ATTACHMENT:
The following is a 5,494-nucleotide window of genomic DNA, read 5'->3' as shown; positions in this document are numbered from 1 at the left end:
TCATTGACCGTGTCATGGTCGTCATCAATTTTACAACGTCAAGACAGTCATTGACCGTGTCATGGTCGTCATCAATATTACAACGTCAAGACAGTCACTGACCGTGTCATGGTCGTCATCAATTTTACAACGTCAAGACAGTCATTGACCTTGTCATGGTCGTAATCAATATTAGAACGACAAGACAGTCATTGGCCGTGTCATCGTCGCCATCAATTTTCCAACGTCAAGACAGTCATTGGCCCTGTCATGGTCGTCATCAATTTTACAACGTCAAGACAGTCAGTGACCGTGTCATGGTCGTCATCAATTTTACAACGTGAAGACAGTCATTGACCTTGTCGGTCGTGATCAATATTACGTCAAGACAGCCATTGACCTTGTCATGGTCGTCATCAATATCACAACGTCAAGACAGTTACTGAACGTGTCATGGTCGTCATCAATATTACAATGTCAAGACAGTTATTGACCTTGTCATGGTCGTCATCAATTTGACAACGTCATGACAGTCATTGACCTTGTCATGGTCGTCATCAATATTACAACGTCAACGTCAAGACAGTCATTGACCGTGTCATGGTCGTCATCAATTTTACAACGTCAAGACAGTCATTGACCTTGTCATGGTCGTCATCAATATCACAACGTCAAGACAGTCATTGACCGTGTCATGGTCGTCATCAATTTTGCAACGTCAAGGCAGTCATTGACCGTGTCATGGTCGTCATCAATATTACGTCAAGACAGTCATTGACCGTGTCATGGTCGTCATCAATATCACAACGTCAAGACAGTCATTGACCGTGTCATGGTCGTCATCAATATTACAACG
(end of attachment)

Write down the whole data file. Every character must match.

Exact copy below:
The following is a 5,494-nucleotide window of genomic DNA, read 5'->3' as shown; positions in this document are numbered from 1 at the left end:
TCATTGACCGTGTCATGGTCGTCATCAATTTTACAACGTCAAGACAGTCATTGACCGTGTCATGGTCGTCATCAATATTACAACGTCAAGACAGTCACTGACCGTGTCATGGTCGTCATCAATTTTACAACGTCAAGACAGTCATTGACCTTGTCATGGTCGTAATCAATATTAGAACGACAAGACAGTCATTGGCCGTGTCATCGTCGCCATCAATTTTCCAACGTCAAGACAGTCATTGGCCCTGTCATGGTCGTCATCAATTTTACAACGTCAAGACAGTCAGTGACCGTGTCATGGTCGTCATCAATTTTACAACGTGAAGACAGTCATTGACCTTGTCGGTCGTGATCAATATTACGTCAAGACAGCCATTGACCTTGTCATGGTCGTCATCAATATCACAACGTCAAGACAGTTACTGAACGTGTCATGGTCGTCATCAATATTACAATGTCAAGACAGTTATTGACCTTGTCATGGTCGTCATCAATTTGACAACGTCATGACAGTCATTGACCTTGTCATGGTCGTCATCAATATTACAACGTCAACGTCAAGACAGTCATTGACCGTGTCATGGTCGTCATCAATTTTACAACGTCAAGACAGTCATTGACCTTGTCATGGTCGTCATCAATATCACAACGTCAAGACAGTCATTGACCGTGTCATGGTCGTCATCAATTTTGCAACGTCAAGGCAGTCATTGACCGTGTCATGGTCGTCATCAATATTACGTCAAGACAGTCATTGACCGTGTCATGGTCGTCATCAATATCACAACGTCAAGACAGTCATTGACCGTGTCATGGTCGTCATCAATATTACAACG